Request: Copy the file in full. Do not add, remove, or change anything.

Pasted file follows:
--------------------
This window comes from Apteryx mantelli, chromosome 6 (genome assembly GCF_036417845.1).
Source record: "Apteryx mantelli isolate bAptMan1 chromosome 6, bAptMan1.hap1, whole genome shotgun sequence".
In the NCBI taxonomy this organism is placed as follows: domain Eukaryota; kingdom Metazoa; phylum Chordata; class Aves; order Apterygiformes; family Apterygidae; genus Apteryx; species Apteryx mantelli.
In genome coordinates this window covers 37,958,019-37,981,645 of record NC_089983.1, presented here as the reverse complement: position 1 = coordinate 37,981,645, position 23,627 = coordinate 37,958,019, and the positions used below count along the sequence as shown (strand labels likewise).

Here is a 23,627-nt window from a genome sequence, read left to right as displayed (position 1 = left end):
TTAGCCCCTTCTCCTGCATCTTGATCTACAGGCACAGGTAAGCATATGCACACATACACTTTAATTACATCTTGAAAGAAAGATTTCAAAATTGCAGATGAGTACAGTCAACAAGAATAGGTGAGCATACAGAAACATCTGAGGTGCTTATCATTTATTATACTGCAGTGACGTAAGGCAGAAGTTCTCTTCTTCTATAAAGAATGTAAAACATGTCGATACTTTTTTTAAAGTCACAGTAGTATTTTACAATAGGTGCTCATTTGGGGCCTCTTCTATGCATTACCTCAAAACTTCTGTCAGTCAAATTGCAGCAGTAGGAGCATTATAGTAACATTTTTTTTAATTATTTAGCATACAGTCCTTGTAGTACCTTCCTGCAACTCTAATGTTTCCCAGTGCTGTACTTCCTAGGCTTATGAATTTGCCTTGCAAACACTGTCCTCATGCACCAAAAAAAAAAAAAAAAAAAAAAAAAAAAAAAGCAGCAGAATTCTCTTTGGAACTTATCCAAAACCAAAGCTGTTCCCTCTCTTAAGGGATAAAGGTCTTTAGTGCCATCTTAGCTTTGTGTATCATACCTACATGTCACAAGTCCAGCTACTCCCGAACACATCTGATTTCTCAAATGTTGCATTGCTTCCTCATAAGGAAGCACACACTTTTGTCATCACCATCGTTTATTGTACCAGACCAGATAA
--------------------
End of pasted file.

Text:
This window comes from Apteryx mantelli, chromosome 6 (genome assembly GCF_036417845.1).
Source record: "Apteryx mantelli isolate bAptMan1 chromosome 6, bAptMan1.hap1, whole genome shotgun sequence".
In the NCBI taxonomy this organism is placed as follows: domain Eukaryota; kingdom Metazoa; phylum Chordata; class Aves; order Apterygiformes; family Apterygidae; genus Apteryx; species Apteryx mantelli.
In genome coordinates this window covers 37,958,019-37,981,645 of record NC_089983.1, presented here as the reverse complement: position 1 = coordinate 37,981,645, position 23,627 = coordinate 37,958,019, and the positions used below count along the sequence as shown (strand labels likewise).

Here is a 23,627-nt window from a genome sequence, read left to right as displayed (position 1 = left end):
TTAGCCCCTTCTCCTGCATCTTGATCTACAGGCACAGGTAAGCATATGCACACATACACTTTAATTACATCTTGAAAGAAAGATTTCAAAATTGCAGATGAGTACAGTCAACAAGAATAGGTGAGCATACAGAAACATCTGAGGTGCTTATCATTTATTATACTGCAGTGACGTAAGGCAGAAGTTCTCTTCTTCTATAAAGAATGTAAAACATGTCGATACTTTTTTTAAAGTCACAGTAGTATTTTACAATAGGTGCTCATTTGGGGCCTCTTCTATGCATTACCTCAAAACTTCTGTCAGTCAAATTGCAGCAGTAGGAGCATTATAGTAACATTTTTTTTAATTATTTAGCATACAGTCCTTGTAGTACCTTCCTGCAACTCTAATGTTTCCCAGTGCTGTACTTCCTAGGCTTATGAATTTGCCTTGCAAACACTGTCCTCATGCACCAAAAAAAAAAAAAAAAAAAAAAAAAAAAAAAGCAGCAGAATTCTCTTTGGAACTTATCCAAAACCAAAGCTGTTCCCTCTCTTAAGGGATAAAGGTCTTTAGTGCCATCTTAGCTTTGTGTATCATACCTACATGTCACAAGTCCAGCTACTCCCGAACACATCTGATTTCTCAAATGTTGCATTGCTTCCTCATAAGGAAGCACACACTTTTGTCATCACCATCGTTTATTGTACCAGACCAGATAA